The recent failure of the US banking system had a significant impact on the popular stablecoin USDC, causing its issuer—Circle—reserves, to become stuck at Silicon Valley Bank. Nonetheless, Circle wasn’t deterred and recently announced it had submitted applications for a license to enter the European market as an e-money provider in France and as a crypto provider. If the registration is successful, Circle will be permitted to offer its products to customers in France, including its EUROC stablecoin.
However, Circle must pass inspections on governance and anti-money laundering procedures per French regulations to register. With a DASP registration in sight, the firm looks forward to future growth in the French market.
The stablecoin issuer aims to make France the base of its European expansion and has stated that it is preparing for new EU regulations, such as the Markets in Crypto-Assets (MiCA) regulation. The rule puts restrictions on cryptocurrencies pegged to foreign assets like the US dollar while requiring issuers of digital assets linked to fiat currencies to keep reserves. On April 18, the European Parliament will discuss MiCA in its final meeting and offer a temporary provision for companies registered in an EU member state.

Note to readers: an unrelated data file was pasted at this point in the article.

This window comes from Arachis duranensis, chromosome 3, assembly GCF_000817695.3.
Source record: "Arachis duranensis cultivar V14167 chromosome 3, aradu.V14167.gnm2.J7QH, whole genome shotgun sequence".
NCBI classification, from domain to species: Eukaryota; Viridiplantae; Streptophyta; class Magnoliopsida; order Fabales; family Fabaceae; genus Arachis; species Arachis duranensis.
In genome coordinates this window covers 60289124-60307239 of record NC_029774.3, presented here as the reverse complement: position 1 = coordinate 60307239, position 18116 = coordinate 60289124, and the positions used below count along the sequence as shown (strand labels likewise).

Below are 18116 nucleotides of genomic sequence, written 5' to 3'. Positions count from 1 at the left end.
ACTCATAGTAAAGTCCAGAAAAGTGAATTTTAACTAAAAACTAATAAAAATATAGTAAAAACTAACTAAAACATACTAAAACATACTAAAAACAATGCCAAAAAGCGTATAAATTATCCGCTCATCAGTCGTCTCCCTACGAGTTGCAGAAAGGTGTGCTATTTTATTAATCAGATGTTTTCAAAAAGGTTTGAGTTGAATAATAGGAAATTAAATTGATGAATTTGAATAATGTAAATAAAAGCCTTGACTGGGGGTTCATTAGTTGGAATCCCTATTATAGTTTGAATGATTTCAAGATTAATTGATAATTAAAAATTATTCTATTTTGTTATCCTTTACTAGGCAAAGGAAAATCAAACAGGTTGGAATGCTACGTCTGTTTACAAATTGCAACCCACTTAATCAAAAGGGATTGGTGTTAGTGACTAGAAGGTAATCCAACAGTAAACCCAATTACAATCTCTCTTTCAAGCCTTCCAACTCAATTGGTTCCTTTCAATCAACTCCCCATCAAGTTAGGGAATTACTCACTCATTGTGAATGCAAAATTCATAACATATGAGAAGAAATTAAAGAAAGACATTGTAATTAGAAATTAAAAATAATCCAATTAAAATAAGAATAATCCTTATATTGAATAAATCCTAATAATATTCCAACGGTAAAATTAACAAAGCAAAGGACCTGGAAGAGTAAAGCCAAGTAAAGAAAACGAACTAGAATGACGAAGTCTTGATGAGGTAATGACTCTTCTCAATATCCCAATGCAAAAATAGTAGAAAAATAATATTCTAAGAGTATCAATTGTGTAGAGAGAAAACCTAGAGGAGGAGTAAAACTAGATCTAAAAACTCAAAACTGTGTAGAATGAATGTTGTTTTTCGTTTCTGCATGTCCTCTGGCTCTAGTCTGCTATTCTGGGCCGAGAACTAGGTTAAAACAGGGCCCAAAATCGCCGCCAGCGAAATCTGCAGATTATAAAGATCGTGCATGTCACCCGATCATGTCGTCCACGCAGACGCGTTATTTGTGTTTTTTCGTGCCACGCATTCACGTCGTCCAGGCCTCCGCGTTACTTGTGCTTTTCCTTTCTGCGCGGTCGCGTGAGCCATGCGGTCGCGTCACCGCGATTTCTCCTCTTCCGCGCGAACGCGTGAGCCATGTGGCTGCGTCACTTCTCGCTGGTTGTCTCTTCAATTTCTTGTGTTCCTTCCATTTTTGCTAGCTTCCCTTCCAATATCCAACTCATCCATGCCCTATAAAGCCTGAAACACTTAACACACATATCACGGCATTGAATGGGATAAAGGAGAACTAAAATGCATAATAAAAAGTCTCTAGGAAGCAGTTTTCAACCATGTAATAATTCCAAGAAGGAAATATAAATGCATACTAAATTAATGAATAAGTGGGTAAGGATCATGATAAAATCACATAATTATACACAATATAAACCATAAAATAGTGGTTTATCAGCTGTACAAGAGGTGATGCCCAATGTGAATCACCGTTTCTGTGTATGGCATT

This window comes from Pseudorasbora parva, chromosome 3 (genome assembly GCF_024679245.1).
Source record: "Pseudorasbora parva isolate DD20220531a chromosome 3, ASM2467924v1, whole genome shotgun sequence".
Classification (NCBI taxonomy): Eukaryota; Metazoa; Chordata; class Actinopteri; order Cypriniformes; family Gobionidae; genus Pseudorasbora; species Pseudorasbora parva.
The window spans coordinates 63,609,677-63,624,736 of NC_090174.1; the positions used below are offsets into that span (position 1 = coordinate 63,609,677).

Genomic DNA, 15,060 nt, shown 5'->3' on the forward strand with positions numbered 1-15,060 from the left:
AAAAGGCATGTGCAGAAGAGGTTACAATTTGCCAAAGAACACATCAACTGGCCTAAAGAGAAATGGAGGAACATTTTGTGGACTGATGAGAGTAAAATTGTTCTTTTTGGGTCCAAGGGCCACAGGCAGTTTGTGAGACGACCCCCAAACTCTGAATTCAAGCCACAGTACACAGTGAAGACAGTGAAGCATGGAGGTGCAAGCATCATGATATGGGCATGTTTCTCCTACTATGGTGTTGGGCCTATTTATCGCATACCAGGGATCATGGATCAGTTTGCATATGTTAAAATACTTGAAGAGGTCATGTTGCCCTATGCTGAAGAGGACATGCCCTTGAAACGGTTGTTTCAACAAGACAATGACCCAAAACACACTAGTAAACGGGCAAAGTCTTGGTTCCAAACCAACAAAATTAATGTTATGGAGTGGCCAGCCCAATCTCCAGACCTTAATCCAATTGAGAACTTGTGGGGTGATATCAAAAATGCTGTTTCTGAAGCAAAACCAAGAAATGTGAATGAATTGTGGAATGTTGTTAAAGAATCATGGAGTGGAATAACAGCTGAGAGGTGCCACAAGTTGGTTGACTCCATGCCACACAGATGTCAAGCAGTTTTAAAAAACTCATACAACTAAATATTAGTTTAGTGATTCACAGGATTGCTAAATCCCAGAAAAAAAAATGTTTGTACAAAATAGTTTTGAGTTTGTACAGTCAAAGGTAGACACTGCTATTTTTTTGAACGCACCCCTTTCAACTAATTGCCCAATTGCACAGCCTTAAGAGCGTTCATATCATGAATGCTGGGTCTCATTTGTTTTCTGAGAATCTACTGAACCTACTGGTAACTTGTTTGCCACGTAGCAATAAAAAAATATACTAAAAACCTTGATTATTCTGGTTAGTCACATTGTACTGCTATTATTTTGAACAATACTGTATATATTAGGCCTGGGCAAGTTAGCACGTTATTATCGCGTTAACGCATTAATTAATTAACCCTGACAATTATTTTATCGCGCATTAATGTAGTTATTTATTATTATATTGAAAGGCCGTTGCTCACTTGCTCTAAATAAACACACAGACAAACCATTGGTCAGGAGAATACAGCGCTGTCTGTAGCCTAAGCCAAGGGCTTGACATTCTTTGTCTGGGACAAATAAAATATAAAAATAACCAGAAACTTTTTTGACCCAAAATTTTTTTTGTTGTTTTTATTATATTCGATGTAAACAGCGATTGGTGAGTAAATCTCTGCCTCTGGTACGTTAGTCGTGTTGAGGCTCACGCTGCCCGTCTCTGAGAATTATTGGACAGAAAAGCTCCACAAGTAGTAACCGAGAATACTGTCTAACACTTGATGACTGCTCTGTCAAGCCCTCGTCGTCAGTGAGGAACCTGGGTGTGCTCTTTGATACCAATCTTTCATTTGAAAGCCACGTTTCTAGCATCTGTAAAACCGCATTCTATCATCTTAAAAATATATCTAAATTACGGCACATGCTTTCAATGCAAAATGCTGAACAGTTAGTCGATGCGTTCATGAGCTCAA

The crypto market boom in France
Recent months have seen many companies making inroads into France, taking advantage of the country’s favorable stance towards cryptocurrencies. Binance, Crypto.com, and Bitstamp are among those exchanges to have entered the French market this year, and now Circle may soon be joining them. Jeremy Allaire, CEO of Circle, has praised France for its “comprehensive approach to encouraging innovation in crypto regulations,”
The CEO added, “We are excited to kick our European growth strategy into high gear with this application.”